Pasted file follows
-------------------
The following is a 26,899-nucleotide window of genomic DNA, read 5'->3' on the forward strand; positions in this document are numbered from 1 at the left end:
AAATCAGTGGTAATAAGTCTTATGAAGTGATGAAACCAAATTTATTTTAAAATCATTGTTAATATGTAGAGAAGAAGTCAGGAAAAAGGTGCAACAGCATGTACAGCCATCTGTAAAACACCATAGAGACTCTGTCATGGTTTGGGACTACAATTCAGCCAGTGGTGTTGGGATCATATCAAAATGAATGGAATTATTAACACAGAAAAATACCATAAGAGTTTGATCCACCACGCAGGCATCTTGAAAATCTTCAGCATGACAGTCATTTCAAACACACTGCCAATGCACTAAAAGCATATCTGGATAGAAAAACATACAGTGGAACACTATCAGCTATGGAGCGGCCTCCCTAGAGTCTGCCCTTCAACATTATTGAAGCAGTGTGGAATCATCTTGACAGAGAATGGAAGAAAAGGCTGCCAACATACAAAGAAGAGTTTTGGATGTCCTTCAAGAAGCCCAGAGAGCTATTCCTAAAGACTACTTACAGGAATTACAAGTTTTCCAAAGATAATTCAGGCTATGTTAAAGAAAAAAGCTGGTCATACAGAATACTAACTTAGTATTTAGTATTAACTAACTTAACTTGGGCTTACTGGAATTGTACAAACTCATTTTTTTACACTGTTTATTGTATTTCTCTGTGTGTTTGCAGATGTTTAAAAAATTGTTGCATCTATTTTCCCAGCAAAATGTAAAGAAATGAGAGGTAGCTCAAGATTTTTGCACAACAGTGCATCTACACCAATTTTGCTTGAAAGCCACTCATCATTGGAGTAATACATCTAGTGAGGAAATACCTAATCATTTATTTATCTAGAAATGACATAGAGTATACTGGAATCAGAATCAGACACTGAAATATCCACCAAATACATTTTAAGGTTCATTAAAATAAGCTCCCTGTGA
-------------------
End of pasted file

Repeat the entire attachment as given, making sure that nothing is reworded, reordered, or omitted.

The following is a 26,899-nucleotide window of genomic DNA, read 5'->3' on the forward strand; positions in this document are numbered from 1 at the left end:
AAATCAGTGGTAATAAGTCTTATGAAGTGATGAAACCAAATTTATTTTAAAATCATTGTTAATATGTAGAGAAGAAGTCAGGAAAAAGGTGCAACAGCATGTACAGCCATCTGTAAAACACCATAGAGACTCTGTCATGGTTTGGGACTACAATTCAGCCAGTGGTGTTGGGATCATATCAAAATGAATGGAATTATTAACACAGAAAAATACCATAAGAGTTTGATCCACCACGCAGGCATCTTGAAAATCTTCAGCATGACAGTCATTTCAAACACACTGCCAATGCACTAAAAGCATATCTGGATAGAAAAACATACAGTGGAACACTATCAGCTATGGAGCGGCCTCCCTAGAGTCTGCCCTTCAACATTATTGAAGCAGTGTGGAATCATCTTGACAGAGAATGGAAGAAAAGGCTGCCAACATACAAAGAAGAGTTTTGGATGTCCTTCAAGAAGCCCAGAGAGCTATTCCTAAAGACTACTTACAGGAATTACAAGTTTTCCAAAGATAATTCAGGCTATGTTAAAGAAAAAAGCTGGTCATACAGAATACTAACTTAGTATTTAGTATTAACTAACTTAACTTGGGCTTACTGGAATTGTACAAACTCATTTTTTTACACTGTTTATTGTATTTCTCTGTGTGTTTGCAGATGTTTAAAAAATTGTTGCATCTATTTTCCCAGCAAAATGTAAAGAAATGAGAGGTAGCTCAAGATTTTTGCACAACAGTGCATCTACACCAATTTTGCTTGAAAGCCACTCATCATTGGAGTAATACATCTAGTGAGGAAATACCTAATCATTTATTTATCTAGAAATGACATAGAGTATACTGGAATCAGAATCAGACACTGAAATATCCACCAAATACATTTTAAGGTTCATTAAAATAAGCTCCCTGTGA